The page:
A salicylic acid-based cleanser might not be the best shout for dry or sensitive skin types. Instead, I would recommend using alpha-hydroxy acids (AHAs) to exfoliate and slough dead skin cells. AHA’s are pretty special because they’re naturally derived humectants – ingredients that attract and retain moisture in the skin. That’s especially important for dry skin types that want in on the exfoliating action without the risk of drying out their skin with powerful active ingredients.

I adore the REN Ready Steady Glow Daily AHA Tonic, which is a daily chemical exfoliant you apply after double cleansing. It contains a resurfacing blend of lactic acid to exfoliate and hydrate, willow bark extract to minimise the appearance of pores and azelaic acid precursors to even out the skin tone. Nerdie tip: apply the tonic on areas you experience blackheads or breakouts if you don’t want to apply it to your entire face.

Mamas-to-be or those with very sensitive skin should turn to enzymes. They’re the gentlest form of exfoliants and are very unlikely to cause irritation or sensitisation. The Declare Soft Cleansing Enzyme Peel contains lipases and proteases – two types of enzymes – to softly buff away loose dead skin cells while cleansing the skin.

Vitamin A

My love for vitamin A is no secret – it really is a hero ingredient! It’s incredibly beneficial for clearing and preventing blackheads because it speeds up skin cell renewal and promotes the sloughing of dead skin cells in the stratum corneum, the outermost layer of the epidermis. It also helps to regulate sebum production which is great for oily-skinned hoomans that produce too much.

You’ll be pleased to hear that vitamin A in all its glorious forms can help remove those pesky dots. We take an inside, outside and on-top approach to promoting skin health which is why we recommend topical skincare and supplements. The Advanced Nutrition Programme Skin Vit A+ contains vitamin A and vitamin C to promote skin health from the inside out. I would also recommend Environ’s step-up range of vitamin A moisturisers, EssentiA Vita-Antioxidant AVST, to introduce your skin to the powerful active ingredient.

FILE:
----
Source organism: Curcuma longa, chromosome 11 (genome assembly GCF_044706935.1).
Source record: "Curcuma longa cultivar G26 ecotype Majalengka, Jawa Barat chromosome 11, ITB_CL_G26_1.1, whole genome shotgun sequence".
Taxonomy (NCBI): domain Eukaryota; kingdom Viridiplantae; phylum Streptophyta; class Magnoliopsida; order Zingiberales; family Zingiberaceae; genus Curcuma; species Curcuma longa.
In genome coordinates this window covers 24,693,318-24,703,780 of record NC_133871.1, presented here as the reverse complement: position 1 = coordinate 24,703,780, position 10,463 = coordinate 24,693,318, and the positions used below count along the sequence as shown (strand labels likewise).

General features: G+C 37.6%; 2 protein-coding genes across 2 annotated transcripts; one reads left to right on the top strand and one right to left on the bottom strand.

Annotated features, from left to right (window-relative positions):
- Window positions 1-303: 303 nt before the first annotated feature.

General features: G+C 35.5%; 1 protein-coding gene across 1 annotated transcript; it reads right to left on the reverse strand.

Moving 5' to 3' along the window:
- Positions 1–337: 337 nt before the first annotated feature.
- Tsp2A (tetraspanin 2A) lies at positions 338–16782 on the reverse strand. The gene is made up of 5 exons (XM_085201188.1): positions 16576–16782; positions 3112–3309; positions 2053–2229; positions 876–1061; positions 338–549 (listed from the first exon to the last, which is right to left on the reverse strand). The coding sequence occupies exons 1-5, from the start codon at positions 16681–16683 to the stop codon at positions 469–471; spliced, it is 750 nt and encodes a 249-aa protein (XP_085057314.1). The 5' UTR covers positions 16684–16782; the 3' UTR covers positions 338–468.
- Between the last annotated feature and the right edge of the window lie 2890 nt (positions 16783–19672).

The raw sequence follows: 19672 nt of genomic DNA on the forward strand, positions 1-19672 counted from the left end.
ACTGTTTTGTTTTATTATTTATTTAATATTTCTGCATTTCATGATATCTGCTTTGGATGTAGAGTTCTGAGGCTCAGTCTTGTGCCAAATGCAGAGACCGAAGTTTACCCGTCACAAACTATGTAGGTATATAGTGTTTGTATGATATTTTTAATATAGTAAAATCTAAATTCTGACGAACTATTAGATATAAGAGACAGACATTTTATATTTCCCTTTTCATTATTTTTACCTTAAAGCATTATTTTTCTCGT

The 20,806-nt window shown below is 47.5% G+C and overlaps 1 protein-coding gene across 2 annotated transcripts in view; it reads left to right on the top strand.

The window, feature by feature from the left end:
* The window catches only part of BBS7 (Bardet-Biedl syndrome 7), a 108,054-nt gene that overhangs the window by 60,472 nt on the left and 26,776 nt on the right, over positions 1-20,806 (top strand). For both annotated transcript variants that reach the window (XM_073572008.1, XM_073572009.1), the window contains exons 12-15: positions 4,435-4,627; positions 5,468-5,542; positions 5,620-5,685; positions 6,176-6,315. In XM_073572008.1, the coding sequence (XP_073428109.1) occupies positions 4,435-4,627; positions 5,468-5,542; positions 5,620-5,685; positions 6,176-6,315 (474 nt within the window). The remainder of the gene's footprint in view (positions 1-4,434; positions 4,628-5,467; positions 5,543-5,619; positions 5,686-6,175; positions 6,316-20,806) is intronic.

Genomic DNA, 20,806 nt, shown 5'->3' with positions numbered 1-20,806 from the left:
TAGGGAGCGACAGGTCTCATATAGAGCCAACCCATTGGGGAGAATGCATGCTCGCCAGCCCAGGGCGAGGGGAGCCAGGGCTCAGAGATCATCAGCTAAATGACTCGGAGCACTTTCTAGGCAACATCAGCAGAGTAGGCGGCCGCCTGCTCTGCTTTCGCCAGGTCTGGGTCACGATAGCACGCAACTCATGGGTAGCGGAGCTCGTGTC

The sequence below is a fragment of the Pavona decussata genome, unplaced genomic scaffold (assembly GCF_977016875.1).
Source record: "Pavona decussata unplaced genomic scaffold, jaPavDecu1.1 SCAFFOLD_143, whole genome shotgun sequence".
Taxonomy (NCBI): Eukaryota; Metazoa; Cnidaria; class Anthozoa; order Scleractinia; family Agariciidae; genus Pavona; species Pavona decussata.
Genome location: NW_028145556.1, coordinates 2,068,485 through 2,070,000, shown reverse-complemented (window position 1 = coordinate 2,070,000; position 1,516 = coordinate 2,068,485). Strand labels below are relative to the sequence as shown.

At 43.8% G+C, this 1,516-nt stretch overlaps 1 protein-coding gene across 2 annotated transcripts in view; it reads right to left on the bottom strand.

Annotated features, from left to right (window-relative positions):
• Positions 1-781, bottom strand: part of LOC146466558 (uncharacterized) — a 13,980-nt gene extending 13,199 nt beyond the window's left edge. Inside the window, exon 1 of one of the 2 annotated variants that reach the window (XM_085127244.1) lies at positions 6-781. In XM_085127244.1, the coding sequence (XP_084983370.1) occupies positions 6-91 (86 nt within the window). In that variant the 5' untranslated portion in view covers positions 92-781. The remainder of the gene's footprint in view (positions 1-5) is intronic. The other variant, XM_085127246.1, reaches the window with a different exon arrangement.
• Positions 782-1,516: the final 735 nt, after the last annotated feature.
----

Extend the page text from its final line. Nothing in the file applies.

Professional extraction

We would only give you the “green light” to pop a pimple at home if it’s got a juicy white head and even then, it’s crucial you proceed with caution to prevent scarring or pushing the inflammation deeper into the hair follicle. But that’s not to say a professional can’t manually extract the blackheads, pimples and spots for you. Extractions are typically performed by a skin specialist during a facial. They’ve got the nerdie know-how on the spots to squeeze or leave – as well as the proper technique to get the job done safely.

Want advice about blackheads and spots that's specific to you and skincare guidance until the end of time? Book in for your first expert online skin consultation and join the Skin Nerd Network.

 

Products in this Article

  • Environ Skin EssentiA Vita-Antioxidant AVST Moisturiser 1 (Serum)
    Environ Skin EssentiA Vita-Antioxidant AVST Moisturiser 1
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    Environ
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    £50.00
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    £50.00
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  • Skingredients Sally Cleanse (100ml)
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    Skingredients 1.0
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    £12.00
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    £12.00
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    £24.00
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  • Advanced Nutrition Programme Skin Vit A+
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    Advanced Nutrition Programme
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    £23.00
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  • REN Ready Steady Glow Daily AHA Tonic
    ren glow tonic
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    REN
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    £28.00
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    £28.00
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  • Declare Soft Cleansing Enzyme Peel
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    Declare
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    £29.00
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    £29.00